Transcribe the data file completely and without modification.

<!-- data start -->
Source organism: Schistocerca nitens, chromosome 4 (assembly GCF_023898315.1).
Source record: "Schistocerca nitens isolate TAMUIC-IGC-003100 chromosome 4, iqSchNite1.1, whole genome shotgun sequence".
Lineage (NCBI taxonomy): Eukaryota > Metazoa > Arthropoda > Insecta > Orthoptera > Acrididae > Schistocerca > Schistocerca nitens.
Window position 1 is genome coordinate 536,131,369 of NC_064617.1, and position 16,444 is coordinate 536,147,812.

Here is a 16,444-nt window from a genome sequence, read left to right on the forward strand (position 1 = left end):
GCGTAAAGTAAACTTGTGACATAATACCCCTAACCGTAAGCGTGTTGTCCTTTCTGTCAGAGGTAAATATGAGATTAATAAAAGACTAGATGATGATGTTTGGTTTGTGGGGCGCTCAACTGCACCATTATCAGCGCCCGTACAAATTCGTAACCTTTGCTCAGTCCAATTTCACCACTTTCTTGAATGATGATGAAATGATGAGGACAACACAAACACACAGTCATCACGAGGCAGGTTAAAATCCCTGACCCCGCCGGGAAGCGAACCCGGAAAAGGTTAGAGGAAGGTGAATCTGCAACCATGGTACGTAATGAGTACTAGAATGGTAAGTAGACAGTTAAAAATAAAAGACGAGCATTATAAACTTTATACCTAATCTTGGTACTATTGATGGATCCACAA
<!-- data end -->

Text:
Source organism: Schistocerca nitens, chromosome 4 (assembly GCF_023898315.1).
Source record: "Schistocerca nitens isolate TAMUIC-IGC-003100 chromosome 4, iqSchNite1.1, whole genome shotgun sequence".
Lineage (NCBI taxonomy): Eukaryota > Metazoa > Arthropoda > Insecta > Orthoptera > Acrididae > Schistocerca > Schistocerca nitens.
Window position 1 is genome coordinate 536,131,369 of NC_064617.1, and position 16,444 is coordinate 536,147,812.

Here is a 16,444-nt window from a genome sequence, read left to right on the forward strand (position 1 = left end):
GCGTAAAGTAAACTTGTGACATAATACCCCTAACCGTAAGCGTGTTGTCCTTTCTGTCAGAGGTAAATATGAGATTAATAAAAGACTAGATGATGATGTTTGGTTTGTGGGGCGCTCAACTGCACCATTATCAGCGCCCGTACAAATTCGTAACCTTTGCTCAGTCCAATTTCACCACTTTCTTGAATGATGATGAAATGATGAGGACAACACAAACACACAGTCATCACGAGGCAGGTTAAAATCCCTGACCCCGCCGGGAAGCGAACCCGGAAAAGGTTAGAGGAAGGTGAATCTGCAACCATGGTACGTAATGAGTACTAGAATGGTAAGTAGACAGTTAAAAATAAAAGACGAGCATTATAAACTTTATACCTAATCTTGGTACTATTGATGGATCCACAA